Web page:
Posted Tuesday, January 30, 2007

Review by OpethGuitarist
PROG REVIEWER
1 stars Hogwash.

I'm just curious, was Krystoffer the only songwriter in this band, because he must have had some type of control, this isn't the same band at all. This is some of the most uninspiring material I've heard since Octavarium. It appears that PoS have also attempted to fuse many styles of different bands into their own sound, and as we know, that rarely if ever works well. Rather than being true to their sound and the direction they appeared to be going after the release of BE, perhaps one of the most pretentious albums in the history of music, we see PoS try to become a fuse of several of today's top radio acts. It isn't a pretty picture.

We hear influences of all across the rock and metal scene, and I'm almost glad that the band has no intentions of coming to America to tour; I have no desire to hear them play this drivel in concert. Bear in mind that this has absolutely nothing to do with any of the bands political ideology and 100% to do with the "art" they put on this record. Judging from a purely musical standpoint, it's a rehash of ideas already done and easily the worst record from PoS. What makes it worse is the obviously rudimentary understanding this band has for any world matters and serves only to make OHBTCL worse, almost invalidating its shocking message which was delivered with much more artistic and musical vision.

The angst filled and boring melodies of Scarsick, the rap metal of Spitfall. The Tool stolen ideas of Cribcaged (whining baby), the radio friendly and absolutely awful America, the laughable and quirky Disco Queen (which sounds even worse than you'd expect), the rejected material for TPE (Kingdom of loss), the 4 minute riff that never changes in Mrs. Modern Mother Mary, the radio metal sound of Idiocracy, along with the attempt to rip off Opeth's style from their terrible radio release of Grand Conjuration (heavy chords and whisper effects - credit to Geck0), the catchy but ultimately unfulfilling Flame to Moth, the slow and uninspiring Enter Rain (which makes the closers of TPE and Remedy Lane look even better). All in all, it's unoriginal, boring, and useless drivel.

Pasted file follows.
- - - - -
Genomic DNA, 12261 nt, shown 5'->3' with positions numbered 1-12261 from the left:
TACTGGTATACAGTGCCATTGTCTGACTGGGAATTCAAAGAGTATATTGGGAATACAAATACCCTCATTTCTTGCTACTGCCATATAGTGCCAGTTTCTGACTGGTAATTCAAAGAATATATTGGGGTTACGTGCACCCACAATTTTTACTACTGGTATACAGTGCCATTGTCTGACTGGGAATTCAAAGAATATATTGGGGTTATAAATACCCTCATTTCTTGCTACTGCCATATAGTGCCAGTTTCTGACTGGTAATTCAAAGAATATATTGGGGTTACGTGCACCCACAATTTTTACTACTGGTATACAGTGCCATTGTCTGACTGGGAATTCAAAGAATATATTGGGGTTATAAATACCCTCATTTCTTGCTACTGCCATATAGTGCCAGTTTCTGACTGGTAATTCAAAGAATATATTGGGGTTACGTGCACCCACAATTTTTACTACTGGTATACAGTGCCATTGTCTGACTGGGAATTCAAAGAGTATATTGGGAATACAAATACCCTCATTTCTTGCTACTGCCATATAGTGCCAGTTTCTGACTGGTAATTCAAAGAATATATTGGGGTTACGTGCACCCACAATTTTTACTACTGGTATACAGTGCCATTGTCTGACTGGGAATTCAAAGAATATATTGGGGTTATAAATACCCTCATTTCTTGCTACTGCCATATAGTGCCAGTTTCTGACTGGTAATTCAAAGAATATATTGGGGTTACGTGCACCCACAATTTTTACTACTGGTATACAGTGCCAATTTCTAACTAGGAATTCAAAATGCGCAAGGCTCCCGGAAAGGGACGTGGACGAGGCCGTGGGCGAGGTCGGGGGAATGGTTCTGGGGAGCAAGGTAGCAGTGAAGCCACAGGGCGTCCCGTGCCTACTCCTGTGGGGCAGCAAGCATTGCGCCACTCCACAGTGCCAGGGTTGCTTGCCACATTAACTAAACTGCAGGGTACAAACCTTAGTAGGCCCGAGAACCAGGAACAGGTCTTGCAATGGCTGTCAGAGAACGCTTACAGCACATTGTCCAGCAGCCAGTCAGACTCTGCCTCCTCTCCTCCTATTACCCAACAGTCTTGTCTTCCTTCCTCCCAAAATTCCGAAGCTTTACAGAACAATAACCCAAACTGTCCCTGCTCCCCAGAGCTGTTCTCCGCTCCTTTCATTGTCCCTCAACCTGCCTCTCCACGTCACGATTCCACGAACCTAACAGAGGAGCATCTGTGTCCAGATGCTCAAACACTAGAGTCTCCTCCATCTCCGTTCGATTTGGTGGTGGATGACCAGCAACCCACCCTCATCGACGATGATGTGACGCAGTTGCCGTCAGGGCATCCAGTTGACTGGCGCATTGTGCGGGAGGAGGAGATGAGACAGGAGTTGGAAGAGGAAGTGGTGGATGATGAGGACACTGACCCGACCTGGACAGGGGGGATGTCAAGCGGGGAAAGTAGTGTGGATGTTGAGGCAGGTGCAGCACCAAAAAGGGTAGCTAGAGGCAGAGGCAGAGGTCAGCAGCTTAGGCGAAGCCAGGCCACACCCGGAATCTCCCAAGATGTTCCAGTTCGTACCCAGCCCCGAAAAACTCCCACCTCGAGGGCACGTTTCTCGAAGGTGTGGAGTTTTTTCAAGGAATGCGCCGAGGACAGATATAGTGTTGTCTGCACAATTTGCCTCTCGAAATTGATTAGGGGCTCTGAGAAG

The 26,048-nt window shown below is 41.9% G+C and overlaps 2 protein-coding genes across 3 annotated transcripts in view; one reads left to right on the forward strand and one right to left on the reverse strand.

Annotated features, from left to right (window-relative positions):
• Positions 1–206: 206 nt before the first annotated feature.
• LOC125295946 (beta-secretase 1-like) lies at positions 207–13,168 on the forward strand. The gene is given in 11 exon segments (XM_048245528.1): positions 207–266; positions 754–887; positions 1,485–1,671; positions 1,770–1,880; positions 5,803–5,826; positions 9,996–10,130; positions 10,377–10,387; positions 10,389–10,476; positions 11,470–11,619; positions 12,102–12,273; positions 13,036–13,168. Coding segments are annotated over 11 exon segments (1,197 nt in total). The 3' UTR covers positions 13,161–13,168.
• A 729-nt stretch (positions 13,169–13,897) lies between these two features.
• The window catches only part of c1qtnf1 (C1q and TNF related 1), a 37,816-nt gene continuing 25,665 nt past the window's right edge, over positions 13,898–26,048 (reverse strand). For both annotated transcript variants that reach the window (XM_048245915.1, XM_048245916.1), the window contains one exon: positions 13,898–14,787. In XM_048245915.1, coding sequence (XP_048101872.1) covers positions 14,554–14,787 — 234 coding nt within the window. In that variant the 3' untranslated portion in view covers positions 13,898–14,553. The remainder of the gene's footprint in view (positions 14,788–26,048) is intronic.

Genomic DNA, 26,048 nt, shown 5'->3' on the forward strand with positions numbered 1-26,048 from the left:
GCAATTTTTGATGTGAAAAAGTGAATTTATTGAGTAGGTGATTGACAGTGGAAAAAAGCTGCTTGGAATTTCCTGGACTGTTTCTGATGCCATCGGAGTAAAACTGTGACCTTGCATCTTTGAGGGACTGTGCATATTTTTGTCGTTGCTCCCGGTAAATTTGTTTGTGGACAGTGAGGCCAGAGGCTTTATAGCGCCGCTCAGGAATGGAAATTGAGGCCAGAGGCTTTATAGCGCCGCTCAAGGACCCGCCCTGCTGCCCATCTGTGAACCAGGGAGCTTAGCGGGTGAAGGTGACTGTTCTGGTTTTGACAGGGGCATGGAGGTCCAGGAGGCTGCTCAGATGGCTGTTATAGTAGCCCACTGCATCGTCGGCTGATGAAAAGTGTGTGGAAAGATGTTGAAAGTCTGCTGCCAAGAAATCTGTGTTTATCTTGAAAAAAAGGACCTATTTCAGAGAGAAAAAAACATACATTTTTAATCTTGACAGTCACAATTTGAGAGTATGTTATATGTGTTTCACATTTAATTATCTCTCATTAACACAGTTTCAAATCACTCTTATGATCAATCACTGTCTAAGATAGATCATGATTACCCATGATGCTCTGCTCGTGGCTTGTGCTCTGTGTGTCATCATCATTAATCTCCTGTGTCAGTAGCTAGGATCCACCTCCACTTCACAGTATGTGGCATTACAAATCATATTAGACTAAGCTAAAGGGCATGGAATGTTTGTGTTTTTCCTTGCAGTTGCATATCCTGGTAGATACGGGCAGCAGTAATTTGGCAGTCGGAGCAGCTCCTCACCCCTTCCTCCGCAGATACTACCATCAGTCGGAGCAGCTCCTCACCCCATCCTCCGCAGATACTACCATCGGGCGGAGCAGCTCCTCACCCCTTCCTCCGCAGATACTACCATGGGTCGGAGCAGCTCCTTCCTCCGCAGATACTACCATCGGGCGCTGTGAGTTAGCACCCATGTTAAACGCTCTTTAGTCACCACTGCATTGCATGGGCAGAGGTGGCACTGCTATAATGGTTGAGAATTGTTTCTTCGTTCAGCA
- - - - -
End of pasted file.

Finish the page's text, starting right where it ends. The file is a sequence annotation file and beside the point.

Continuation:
One begins to wonder if maybe Daniel wasn't the brains behind the whole operation, and that it was actually Krystoffer who was the gifted songwriter. On top of this, it's easily the worst vocal performance in Gildenlow's career. Daniel is an eccentric guy, so maybe he's due for one hiccup. We can only hope that the next album is better and heads in a different direction than this.

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Send comments to OpethGuitarist (BETA) | Report this review (#109413) | Review Permalink
Posted Tuesday, January 30, 2007

Review by Cygnus X-2
SPECIAL COLLABORATOR Honorary Collaborator
3 stars Whenever a new Pain of Salvation album is released, there are those who love it and hate it, but rarely are there those in the middle. For Be I was in the middle, I thought musically there was some good stuff here and there but the pretentious concept ruined it for me. The same case is for Scarsick, there's stuff to enjoy here, but there are other elements that only hurt it rather than help it. But the most important thing to understand when you listen to this album after listening to the rest of the group's body of work is that they were trying something a bit different here. Some like this change, some hate it, and for the most part I think it is effective (to a certain extent).

Musically, forget what you heard on the older Pain of Salvation albums, you'll find nothing like that here. Scarsick features no blistering time signatures (besides brief excursions into 7/8), overly intricate melodies, or even songs that show the softer side of the band. They're all hard hitting, right to the point, and they don't feature the same sophistication that previous songs on previous albums did. It's a completely different feeling that this album conveys when you think about it.

What I didn't like about the album was that lack of sophistication that was on all prior albums. The sensitive and emotional lyrics and vocals of Gildenlow are replaced with disdain, frustration, and cynical criticisms, with no poignant or even... dare I say it... beautiful moments to help lift the sullen mood that the album seems to be deadlocked upon. Also, Disco Queen is a completely out of place song that is more the band screwing around than anything else (at least that's what I think it is).